off-sale).  

          Tied-house refers to a practice in this country prior to  
          Prohibition, and still occurring in England today, where a  
          bar or public house, from whence comes the "house" of  
          tied-house, is tied to the products of a particular  
          manufacturer, either because the manufacturer owns the  
          house, or the house is contractually obligated to carry  
          only a particular manufacturer's products.   

          The original policy rationale for this body of law was to  
          (1) promote the state's interest in an orderly market, (2)  
          prohibit the vertical integration and dominance by a single  
          producer in the marketplace, (3) prohibit commercial  
          bribery and protect the public from predatory marketing  
          practices, and (4) discourage and/or prevent the  
          intemperate use of alcoholic beverages.   Generally, other  
          than exceptions granted by the Legislature, the holder of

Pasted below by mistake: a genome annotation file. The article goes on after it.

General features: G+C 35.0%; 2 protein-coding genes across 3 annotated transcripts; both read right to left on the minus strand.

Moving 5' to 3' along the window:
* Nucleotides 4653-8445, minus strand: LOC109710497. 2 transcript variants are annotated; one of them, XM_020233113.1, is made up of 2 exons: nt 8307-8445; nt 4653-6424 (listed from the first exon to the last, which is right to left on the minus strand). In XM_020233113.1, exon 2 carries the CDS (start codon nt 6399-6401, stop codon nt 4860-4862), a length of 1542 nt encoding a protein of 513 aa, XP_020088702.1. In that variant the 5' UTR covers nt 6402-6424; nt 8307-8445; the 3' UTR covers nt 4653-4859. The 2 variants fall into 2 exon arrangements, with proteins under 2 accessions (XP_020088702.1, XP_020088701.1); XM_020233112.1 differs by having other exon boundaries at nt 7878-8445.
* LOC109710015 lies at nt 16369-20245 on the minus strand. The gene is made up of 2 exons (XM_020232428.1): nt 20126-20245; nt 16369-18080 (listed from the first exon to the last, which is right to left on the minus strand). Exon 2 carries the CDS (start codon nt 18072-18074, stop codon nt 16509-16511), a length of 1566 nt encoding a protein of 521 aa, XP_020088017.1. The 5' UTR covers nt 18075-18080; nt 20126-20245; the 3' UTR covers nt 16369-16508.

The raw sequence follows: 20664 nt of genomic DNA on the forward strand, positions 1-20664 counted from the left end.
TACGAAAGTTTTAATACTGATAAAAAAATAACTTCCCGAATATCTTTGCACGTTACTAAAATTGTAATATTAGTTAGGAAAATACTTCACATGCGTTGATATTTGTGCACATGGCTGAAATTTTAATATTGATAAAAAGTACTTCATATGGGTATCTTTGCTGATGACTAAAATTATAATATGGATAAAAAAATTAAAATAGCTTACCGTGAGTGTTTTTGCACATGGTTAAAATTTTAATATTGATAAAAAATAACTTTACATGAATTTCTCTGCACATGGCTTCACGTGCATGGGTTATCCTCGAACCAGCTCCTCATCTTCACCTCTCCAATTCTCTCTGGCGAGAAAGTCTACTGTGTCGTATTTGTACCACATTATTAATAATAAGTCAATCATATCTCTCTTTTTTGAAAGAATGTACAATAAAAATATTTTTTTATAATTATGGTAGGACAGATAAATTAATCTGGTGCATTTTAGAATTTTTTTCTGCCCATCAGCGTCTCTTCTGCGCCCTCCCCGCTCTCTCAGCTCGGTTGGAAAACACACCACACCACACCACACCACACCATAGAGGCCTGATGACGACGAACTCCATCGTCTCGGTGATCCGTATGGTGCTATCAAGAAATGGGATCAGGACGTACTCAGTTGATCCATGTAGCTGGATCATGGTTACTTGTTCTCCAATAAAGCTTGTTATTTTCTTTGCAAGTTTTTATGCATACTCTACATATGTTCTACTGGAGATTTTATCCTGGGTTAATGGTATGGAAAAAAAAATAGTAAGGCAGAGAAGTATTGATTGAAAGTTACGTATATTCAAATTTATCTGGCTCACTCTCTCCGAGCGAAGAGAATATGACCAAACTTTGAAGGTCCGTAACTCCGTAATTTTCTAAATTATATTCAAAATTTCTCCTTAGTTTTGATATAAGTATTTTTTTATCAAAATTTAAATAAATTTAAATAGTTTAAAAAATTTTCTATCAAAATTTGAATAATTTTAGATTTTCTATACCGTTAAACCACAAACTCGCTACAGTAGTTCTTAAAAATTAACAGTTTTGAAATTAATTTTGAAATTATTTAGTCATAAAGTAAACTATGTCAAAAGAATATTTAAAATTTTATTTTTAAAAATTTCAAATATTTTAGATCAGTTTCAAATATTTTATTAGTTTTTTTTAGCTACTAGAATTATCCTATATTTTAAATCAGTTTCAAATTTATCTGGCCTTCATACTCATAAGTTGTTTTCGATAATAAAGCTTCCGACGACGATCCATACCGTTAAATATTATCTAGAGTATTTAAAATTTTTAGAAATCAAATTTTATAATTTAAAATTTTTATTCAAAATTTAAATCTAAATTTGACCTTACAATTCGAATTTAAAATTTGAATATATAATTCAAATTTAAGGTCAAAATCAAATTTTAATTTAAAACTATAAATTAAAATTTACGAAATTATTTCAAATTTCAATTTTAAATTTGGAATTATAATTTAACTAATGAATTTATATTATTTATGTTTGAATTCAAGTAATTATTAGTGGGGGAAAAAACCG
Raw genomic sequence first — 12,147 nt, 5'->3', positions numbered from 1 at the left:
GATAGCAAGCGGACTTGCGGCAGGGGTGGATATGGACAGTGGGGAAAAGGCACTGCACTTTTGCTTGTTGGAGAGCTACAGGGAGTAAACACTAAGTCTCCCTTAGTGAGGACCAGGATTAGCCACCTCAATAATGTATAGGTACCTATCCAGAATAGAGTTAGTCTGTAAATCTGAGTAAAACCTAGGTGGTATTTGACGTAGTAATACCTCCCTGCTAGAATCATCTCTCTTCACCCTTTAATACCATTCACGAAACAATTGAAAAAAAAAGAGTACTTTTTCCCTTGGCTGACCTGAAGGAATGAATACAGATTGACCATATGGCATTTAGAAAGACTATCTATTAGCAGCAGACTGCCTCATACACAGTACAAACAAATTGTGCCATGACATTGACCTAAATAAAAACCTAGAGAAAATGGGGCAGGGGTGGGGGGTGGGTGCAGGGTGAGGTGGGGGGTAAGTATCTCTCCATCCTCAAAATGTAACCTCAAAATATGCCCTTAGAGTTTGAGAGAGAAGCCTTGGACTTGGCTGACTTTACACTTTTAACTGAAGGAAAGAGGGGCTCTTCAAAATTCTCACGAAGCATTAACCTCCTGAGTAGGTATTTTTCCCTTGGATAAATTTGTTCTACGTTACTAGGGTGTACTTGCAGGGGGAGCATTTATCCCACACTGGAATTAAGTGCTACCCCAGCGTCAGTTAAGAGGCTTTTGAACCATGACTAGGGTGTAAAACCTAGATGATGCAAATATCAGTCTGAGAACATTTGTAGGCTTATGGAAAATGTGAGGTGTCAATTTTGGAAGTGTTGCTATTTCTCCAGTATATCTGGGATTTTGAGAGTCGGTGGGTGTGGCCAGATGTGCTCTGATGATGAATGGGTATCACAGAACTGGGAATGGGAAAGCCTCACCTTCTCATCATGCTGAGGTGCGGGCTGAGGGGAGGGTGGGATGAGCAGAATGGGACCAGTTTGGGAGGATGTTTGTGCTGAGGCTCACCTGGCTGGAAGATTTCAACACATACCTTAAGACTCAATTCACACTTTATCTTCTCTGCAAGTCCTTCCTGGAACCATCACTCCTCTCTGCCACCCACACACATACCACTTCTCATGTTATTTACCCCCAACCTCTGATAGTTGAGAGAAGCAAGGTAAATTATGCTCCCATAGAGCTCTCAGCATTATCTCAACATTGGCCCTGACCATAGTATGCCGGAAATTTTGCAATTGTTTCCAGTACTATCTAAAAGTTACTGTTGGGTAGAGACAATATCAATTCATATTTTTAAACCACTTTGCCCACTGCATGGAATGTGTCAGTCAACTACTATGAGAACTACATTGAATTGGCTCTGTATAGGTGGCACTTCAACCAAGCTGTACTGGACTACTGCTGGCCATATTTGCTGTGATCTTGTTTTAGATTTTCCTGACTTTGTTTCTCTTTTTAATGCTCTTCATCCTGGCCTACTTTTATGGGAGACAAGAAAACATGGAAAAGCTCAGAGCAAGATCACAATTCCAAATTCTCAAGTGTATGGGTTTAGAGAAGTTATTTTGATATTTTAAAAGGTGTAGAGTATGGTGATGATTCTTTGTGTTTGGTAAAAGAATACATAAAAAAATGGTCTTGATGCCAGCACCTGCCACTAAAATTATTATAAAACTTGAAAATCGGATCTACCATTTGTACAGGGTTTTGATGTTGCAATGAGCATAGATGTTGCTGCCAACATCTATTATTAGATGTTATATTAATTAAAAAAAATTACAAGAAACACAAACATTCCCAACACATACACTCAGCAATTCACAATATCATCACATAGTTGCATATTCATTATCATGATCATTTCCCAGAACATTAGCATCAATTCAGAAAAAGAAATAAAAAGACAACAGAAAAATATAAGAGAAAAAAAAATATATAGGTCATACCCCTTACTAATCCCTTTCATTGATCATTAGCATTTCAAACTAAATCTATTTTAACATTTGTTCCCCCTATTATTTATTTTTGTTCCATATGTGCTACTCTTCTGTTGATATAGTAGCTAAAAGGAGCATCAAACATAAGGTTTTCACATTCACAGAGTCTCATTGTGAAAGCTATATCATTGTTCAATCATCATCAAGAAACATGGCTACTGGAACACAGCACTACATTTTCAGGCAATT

one type of license is not permitted to do business as  
          another type of licensee within the "three-tier" system.  

          An existing tied-house provision (Section 25500.1 of the  
          Business and Professions Code) provides that the listing of  
          the names, addresses, telephone numbers or e-mail  
          addresses, or both, or Web site addresses, of two or more  
          unaffiliated on-sale retailers selling wine or brandy, or  
          both, and operating and licensed as bona fide public eating  
          places selling the wine or brandy produced, distributed or  
          imported by a nonretail industry member in response to a  
          direct inquiry from a consumer received by telephone, by  
          mail, by electronic Internet inquiry or in person does not  
          constitute a thing of value or prohibited inducement to the  
          listed on-sale retailer, if specified conditions are met.
           
          Comments  

          According to the author's office, the complex restrictions  
          of the ABC Act's tied-house laws make it difficult for wine